Hackathon Culture

How to stimulate ‘Hackathon Culture’ in our everyday routine

Written by on July 2, 2018

When I saw the card move from one side of the screen to the other and neatly sit, I was on cloud nine. This was the first time I saw an idea I had come to life. An idea that I had, just a few days ago.

Thanks to an internal hackathon at Freshworks, that idea is now alive.

Hackathons are a regular at Freshworks. We create environments for great minds to come together and build great things. Despite organizing a few hackathons occasionally, I’ve always wanted to participate.

I had an idea for a personal productivity tool and decided to pitch it with a team. We entered the hackathon in the last minute and thus our team was named ‘Team Last Minute’ (very creative indeed!). 

Once the hackathon ended, I felt like I was walking out of Disneyland. We lost track of time; I didn’t check my emails, Instagram or even return calls!

As I reflect, I want to share a few things that we can implement to simulate that hackathon culture in our everyday environment.

Set aggressive deadlines

Hackathons are a great example to prove that the best work is produced under pressure. One way to make this approach work is to set aggressive deadlines in our daily tasks! If we can do it in the duration of the hackathon, we can definitely do at least half of it in our regular time. Of course, we must be careful to not be too aggressive with the deadline, or else it might be counter–productive.

Take side projects with your hackathon group

Hackathons are not just about coding. It’s about a group of people coming together to bring an idea to life, even if it’s under a stressful environment. If you can produce great results in such a constrained environment, imagine what you can do with a little more time and resources.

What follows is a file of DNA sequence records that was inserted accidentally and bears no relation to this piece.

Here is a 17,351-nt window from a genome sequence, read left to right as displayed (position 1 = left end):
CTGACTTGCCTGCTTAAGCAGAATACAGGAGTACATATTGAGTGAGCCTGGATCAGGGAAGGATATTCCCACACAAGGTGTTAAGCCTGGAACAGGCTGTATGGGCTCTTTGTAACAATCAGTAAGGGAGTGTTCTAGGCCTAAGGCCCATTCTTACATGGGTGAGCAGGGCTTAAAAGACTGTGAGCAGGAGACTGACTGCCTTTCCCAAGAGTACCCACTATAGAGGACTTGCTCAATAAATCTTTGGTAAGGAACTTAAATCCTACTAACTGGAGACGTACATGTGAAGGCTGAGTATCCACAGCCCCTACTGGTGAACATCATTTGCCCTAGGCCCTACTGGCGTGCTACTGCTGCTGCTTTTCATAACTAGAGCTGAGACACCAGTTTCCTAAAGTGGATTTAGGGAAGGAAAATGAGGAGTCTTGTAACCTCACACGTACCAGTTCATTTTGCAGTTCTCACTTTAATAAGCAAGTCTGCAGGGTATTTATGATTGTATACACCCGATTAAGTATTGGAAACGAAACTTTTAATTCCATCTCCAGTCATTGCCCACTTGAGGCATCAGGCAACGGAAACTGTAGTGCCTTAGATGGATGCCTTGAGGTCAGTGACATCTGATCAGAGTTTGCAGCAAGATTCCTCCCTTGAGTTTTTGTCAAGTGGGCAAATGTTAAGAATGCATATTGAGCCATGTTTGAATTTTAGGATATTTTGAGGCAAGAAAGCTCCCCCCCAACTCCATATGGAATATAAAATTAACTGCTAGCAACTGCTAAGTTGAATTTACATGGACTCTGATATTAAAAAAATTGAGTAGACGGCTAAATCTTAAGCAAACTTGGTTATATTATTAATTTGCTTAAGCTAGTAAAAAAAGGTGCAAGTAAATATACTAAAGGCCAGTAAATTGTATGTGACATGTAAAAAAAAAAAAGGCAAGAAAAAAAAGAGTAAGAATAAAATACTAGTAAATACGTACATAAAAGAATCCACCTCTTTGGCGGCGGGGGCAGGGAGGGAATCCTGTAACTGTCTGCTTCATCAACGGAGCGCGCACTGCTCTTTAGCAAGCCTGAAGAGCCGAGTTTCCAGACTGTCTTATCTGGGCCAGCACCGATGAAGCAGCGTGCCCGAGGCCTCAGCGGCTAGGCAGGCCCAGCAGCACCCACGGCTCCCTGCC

If you think you’ve found a great hackathon team, then hold on to them. Work with them to take up more side projects in your free time. Every organisation has so many small cross-functional problems that needs to be solved but most of them go under the radar. Hackathon teams can be those ‘tiger teams’ that already work really well together.

Why not use them to do more? You don’t always need a hackathon to get together and solve a problem!

Stay off email and chats if you have to

I set an ‘out–of–office’ response to say “I’m in a hackathon, expect delayed responses”. I don’t understand why this isn’t acceptable during normal times. I ignored all my emails and pings during hackathon and saw a lot of other participants do the same as well. This obviously seems to improve productivity. Pick two days of the week as “Hackathon mode” and just turn everything off to see you productivity shoot up.

Always be pitching

Pitching the idea to a panel (and also other curious souls who want to know what we’re building) is always an integral part of the hackathon. There is a limited time frame within which we’ll have to make the pitch. This immediately pushes our thought process to utilize the given 10 minutes to pitch our idea in the most unique way possible.

Since we’re putting in a lot of focus on HOW we’re going to pitch the idea, we have the advantage of identifying and closing the gaps which helps us make the pitch a little more seamless. Everything we build should be ‘pitchable’. Once you finish building anything, you should be able to pitch it not just to your team but to any team in the organisation.

This is important because all of us are so engrossed in our own day to day work, we assume that others will automatically ‘get’ what we’re building. It’s important to invest time to build your pitch. Besides, it’s always great to get a couple of opinions from different people!

Learn from the other teams

Watching the best ideas being brought to life is one of the most exciting parts, for the non-finalists. Till that point, everyone is so focused on their ideas, but only when they watch a co-participant go up on stage and pitch their idea, do they realize how big the picture actually is.

The moment when the hackathon stops revolving around just your little group and you start seeing the big picture, is when you start appreciating it even more.

It is always important to know what the other team members are doing as it may potentially help you do your job better. You may even find inspiration from someone else’s work.

I haven’t slept in 36 hours but I held on long enough to complete this blog. That’s the kind of energy a hackathon can give you.

The hackathon may have ended but hopefully the spirit goes on!

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